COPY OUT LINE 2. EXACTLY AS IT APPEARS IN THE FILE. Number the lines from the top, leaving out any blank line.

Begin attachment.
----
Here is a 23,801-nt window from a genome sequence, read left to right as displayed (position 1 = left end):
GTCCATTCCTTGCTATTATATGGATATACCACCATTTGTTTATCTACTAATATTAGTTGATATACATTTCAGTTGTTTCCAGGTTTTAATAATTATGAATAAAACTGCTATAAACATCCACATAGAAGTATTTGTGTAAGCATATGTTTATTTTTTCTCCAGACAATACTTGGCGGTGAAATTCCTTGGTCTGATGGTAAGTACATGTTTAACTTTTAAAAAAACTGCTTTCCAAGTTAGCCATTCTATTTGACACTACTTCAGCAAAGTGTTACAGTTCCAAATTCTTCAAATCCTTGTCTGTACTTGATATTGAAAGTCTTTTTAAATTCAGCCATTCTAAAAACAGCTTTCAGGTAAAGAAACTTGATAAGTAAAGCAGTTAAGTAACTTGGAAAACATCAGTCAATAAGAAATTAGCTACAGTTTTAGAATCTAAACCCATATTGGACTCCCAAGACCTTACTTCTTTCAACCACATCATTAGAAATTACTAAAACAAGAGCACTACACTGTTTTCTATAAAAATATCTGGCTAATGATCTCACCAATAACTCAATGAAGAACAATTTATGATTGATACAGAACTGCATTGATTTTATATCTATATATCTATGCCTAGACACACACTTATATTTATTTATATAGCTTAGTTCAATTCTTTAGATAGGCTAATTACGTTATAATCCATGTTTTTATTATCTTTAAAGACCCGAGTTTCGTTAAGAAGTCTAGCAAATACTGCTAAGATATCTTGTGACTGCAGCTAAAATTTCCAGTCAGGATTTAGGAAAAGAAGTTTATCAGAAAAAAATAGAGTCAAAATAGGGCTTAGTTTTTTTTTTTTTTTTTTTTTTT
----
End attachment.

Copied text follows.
GTCCATTCCTTGCTATTATATGGATATACCACCATTTGTTTATCTACTAATATTAGTTGATATACATTTCAGTTGTTTCCAGGTTTTAATAATTATGAATAAAACTGCTATAAACATCCACATAGAAGTATTTGTGTAAGCATATGTTTATTTTTTCTCCAGACAATACTTGGCGGTGAAATTCCTTGGTCTGATGGTAAGTACATGTTTAACTTTTAAAAAAACTGCTTTCCAAGTTAGCCATTCTATTTGACACTACTTCAGCAAAGTGTTACAGTTCCAAATTCTTCAAATCCTTGTCTGTACTTGATATTGAAAGTCTTTTTAAATTCAGCCATTCTAAAAACAGCTTTCAGGTAAAGAAACTTGATAAGTAAAGCAGTTAAGTAACTTGGAAAACATCAGTCAATAAGAAATTAGCTACAGTTTTAGAATCTAAACCCATATTGGACTCCCAAGACCTTACTTCTTTCAACCACATCATTAGAAATTACTAAAACAAGAGCACTACACTGTTTTCTATAAAAATATCTGGCTAATGATCTCACCAATAACTCAATGAAGAACAATTTATGATTGATACAGAACTGCATTGATTTTATATCTATATATCTATGCCTAGACACACACTTATATTTATTTATATAGCTTAGTTCAATTCTTTAGATAGGCTAATTACGTTATAATCCATGTTTTTATTATCTTTAAAGACCCGAGTTTCGTTAAGAAGTCTAGCAAATACTGCTAAGATATCTTGTGACTGCAGCTAAAATTTCCAGTCAGGATTTAGGAAAAGAAGTTTATCAGAAAAAAATAGAGTCAAAATAGGGCTTAGTTTTTTTTTTTTTTTTTTTTTTT